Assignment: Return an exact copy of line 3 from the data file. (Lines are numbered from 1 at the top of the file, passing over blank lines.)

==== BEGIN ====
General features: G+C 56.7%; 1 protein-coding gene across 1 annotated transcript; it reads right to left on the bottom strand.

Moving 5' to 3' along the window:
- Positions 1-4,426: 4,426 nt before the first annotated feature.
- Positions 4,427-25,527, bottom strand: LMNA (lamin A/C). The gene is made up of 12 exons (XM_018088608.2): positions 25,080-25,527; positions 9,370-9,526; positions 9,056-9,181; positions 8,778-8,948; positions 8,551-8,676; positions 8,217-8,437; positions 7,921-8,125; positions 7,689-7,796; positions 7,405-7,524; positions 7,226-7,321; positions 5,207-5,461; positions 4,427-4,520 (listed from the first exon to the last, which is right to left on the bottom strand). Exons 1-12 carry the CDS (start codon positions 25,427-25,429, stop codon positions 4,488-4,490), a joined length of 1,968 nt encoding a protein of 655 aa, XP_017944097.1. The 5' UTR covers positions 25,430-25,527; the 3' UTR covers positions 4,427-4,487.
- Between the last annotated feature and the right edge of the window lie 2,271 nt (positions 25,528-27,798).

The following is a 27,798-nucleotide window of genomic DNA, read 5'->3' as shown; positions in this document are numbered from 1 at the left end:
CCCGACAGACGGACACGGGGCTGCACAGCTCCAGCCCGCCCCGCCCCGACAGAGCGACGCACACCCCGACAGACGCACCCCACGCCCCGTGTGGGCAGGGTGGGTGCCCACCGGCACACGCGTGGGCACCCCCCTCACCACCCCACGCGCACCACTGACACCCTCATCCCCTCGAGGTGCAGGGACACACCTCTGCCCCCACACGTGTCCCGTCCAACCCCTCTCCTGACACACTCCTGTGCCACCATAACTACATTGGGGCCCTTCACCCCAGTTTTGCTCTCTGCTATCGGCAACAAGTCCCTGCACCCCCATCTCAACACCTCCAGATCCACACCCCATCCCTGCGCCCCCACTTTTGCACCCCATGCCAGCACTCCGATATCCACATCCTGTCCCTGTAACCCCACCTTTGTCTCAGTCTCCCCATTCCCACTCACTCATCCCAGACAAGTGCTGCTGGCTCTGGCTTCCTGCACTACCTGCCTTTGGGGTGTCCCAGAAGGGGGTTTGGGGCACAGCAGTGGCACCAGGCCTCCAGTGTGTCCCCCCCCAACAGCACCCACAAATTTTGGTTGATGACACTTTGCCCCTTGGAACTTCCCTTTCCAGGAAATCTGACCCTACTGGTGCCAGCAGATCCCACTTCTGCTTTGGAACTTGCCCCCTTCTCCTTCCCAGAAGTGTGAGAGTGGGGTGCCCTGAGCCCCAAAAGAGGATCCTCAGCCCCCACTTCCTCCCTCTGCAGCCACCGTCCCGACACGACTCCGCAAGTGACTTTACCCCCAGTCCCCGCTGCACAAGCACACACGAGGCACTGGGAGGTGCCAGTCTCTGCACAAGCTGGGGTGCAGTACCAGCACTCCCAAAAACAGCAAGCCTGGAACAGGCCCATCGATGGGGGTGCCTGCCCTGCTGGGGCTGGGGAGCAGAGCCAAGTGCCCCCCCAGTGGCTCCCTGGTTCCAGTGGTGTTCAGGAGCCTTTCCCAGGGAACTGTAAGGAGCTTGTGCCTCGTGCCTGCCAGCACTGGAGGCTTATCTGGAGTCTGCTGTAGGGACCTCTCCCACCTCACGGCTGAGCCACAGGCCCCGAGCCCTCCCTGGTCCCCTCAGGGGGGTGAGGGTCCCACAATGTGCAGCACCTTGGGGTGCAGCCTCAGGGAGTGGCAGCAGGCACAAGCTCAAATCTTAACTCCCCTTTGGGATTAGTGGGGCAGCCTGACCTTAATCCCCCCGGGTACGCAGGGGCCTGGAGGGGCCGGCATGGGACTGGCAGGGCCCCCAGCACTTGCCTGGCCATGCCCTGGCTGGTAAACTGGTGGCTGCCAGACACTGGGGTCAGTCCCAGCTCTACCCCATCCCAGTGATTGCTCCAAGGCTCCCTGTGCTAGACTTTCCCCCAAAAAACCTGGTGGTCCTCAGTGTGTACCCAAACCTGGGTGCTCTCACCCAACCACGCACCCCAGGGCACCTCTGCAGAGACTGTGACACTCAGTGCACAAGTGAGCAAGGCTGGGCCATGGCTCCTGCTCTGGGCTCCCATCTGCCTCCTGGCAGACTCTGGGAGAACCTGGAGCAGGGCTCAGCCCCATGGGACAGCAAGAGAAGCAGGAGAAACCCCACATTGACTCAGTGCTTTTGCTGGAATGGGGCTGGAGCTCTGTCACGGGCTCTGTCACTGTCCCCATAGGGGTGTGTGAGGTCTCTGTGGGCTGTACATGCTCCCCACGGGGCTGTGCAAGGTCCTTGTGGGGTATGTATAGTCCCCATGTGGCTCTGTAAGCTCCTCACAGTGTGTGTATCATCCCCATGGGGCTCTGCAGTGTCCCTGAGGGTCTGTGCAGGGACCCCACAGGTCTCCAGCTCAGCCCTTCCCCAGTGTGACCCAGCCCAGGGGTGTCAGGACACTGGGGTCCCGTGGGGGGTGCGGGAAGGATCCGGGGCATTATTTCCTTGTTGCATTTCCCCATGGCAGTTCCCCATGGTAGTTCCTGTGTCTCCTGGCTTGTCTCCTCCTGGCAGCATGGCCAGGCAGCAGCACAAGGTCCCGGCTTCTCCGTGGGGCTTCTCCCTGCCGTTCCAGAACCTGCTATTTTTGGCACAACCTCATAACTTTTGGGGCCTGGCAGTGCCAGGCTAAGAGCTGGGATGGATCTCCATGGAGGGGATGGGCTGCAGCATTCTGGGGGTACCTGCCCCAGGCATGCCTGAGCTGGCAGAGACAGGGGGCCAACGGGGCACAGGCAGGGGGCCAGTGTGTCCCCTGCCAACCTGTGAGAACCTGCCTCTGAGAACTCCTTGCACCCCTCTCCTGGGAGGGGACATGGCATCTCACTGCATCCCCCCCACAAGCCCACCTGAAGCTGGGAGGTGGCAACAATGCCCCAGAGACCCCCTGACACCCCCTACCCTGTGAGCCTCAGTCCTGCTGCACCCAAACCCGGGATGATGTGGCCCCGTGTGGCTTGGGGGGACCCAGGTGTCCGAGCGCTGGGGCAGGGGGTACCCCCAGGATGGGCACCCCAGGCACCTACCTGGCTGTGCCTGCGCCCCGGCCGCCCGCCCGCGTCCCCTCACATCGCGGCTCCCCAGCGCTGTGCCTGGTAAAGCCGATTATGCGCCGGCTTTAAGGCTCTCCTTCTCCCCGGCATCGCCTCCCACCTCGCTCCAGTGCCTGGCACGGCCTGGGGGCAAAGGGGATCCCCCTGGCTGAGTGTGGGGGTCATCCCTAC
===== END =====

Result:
- Positions 1-4,426: 4,426 nt before the first annotated feature.